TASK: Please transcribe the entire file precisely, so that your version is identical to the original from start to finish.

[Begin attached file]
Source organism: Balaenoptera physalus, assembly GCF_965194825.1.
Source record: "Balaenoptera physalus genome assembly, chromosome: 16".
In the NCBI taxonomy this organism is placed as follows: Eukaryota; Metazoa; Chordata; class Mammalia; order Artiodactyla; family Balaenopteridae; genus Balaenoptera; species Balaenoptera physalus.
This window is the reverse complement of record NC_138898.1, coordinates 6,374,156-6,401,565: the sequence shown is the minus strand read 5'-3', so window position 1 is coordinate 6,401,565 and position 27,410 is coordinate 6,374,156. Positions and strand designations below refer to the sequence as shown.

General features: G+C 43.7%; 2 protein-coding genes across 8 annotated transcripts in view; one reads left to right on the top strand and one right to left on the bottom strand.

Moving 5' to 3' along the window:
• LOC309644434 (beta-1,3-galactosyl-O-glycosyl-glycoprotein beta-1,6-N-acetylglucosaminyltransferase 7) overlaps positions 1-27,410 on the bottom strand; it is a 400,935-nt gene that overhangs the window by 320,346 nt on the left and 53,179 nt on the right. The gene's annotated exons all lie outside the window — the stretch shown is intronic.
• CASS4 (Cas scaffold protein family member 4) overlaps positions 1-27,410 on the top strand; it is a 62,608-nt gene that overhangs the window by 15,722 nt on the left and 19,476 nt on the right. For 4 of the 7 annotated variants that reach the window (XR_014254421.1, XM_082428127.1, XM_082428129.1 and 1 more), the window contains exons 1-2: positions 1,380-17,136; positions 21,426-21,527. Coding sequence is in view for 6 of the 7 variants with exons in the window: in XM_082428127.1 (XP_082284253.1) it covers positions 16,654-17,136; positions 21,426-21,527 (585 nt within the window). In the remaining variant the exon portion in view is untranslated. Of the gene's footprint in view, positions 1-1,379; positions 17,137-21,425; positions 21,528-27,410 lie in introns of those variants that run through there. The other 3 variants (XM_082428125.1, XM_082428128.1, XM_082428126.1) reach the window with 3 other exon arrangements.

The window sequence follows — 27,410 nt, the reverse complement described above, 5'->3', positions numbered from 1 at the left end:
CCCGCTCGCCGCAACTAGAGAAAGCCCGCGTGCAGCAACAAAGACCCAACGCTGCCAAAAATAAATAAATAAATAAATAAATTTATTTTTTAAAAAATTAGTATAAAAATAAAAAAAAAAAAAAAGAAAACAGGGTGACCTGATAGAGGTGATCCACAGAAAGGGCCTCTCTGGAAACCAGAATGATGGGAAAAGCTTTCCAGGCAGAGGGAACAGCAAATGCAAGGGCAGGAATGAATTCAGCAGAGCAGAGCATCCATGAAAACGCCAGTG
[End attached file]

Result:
Source organism: Balaenoptera physalus, assembly GCF_965194825.1.
Source record: "Balaenoptera physalus genome assembly, chromosome: 16".
In the NCBI taxonomy this organism is placed as follows: Eukaryota; Metazoa; Chordata; class Mammalia; order Artiodactyla; family Balaenopteridae; genus Balaenoptera; species Balaenoptera physalus.
This window is the reverse complement of record NC_138898.1, coordinates 6,374,156-6,401,565: the sequence shown is the minus strand read 5'-3', so window position 1 is coordinate 6,401,565 and position 27,410 is coordinate 6,374,156. Positions and strand designations below refer to the sequence as shown.

General features: G+C 43.7%; 2 protein-coding genes across 8 annotated transcripts in view; one reads left to right on the top strand and one right to left on the bottom strand.

Moving 5' to 3' along the window:
• LOC309644434 (beta-1,3-galactosyl-O-glycosyl-glycoprotein beta-1,6-N-acetylglucosaminyltransferase 7) overlaps positions 1-27,410 on the bottom strand; it is a 400,935-nt gene that overhangs the window by 320,346 nt on the left and 53,179 nt on the right. The gene's annotated exons all lie outside the window — the stretch shown is intronic.
• CASS4 (Cas scaffold protein family member 4) overlaps positions 1-27,410 on the top strand; it is a 62,608-nt gene that overhangs the window by 15,722 nt on the left and 19,476 nt on the right. For 4 of the 7 annotated variants that reach the window (XR_014254421.1, XM_082428127.1, XM_082428129.1 and 1 more), the window contains exons 1-2: positions 1,380-17,136; positions 21,426-21,527. Coding sequence is in view for 6 of the 7 variants with exons in the window: in XM_082428127.1 (XP_082284253.1) it covers positions 16,654-17,136; positions 21,426-21,527 (585 nt within the window). In the remaining variant the exon portion in view is untranslated. Of the gene's footprint in view, positions 1-1,379; positions 17,137-21,425; positions 21,528-27,410 lie in introns of those variants that run through there. The other 3 variants (XM_082428125.1, XM_082428128.1, XM_082428126.1) reach the window with 3 other exon arrangements.

The window sequence follows — 27,410 nt, the reverse complement described above, 5'->3', positions numbered from 1 at the left end:
CCCGCTCGCCGCAACTAGAGAAAGCCCGCGTGCAGCAACAAAGACCCAACGCTGCCAAAAATAAATAAATAAATAAATAAATTTATTTTTTAAAAAATTAGTATAAAAATAAAAAAAAAAAAAAAGAAAACAGGGTGACCTGATAGAGGTGATCCACAGAAAGGGCCTCTCTGGAAACCAGAATGATGGGAAAAGCTTTCCAGGCAGAGGGAACAGCAAATGCAAGGGCAGGAATGAATTCAGCAGAGCAGAGCATCCATGAAAACGCCAGTG